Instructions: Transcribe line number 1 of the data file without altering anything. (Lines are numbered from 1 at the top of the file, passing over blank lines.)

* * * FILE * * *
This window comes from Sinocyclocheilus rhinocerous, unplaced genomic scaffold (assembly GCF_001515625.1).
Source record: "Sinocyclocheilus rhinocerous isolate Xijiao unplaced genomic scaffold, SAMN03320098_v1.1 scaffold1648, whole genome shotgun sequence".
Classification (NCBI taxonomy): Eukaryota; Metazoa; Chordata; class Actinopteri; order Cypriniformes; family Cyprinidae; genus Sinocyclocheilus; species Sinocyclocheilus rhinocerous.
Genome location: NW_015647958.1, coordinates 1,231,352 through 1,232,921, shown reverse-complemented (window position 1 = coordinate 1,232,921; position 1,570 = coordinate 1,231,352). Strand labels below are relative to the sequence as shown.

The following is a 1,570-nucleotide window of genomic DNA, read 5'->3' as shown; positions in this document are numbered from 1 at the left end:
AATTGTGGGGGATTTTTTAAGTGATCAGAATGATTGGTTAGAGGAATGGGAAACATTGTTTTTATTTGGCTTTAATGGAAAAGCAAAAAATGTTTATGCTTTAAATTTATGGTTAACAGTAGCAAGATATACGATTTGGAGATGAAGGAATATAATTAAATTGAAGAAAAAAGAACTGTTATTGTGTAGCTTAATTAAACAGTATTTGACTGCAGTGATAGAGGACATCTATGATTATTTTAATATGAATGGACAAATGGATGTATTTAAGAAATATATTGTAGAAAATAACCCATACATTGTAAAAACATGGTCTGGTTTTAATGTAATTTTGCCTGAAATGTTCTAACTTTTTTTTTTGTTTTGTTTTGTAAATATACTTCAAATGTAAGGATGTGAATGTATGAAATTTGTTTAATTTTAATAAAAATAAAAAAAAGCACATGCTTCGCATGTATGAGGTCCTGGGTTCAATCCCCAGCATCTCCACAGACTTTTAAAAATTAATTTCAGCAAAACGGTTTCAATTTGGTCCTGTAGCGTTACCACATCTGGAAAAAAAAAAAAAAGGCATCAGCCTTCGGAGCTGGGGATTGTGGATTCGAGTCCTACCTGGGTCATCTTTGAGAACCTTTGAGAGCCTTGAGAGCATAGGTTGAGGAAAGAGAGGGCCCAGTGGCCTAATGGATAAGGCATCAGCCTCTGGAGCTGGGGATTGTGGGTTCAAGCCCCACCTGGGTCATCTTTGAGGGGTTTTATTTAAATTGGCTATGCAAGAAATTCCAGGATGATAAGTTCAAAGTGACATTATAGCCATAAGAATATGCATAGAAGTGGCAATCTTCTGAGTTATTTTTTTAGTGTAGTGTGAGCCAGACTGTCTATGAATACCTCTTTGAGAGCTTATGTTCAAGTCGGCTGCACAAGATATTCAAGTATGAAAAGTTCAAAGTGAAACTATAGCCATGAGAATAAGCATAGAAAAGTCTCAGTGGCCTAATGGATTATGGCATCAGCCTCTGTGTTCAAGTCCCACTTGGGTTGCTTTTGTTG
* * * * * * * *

This window comes from Sinocyclocheilus rhinocerous, unplaced genomic scaffold (assembly GCF_001515625.1).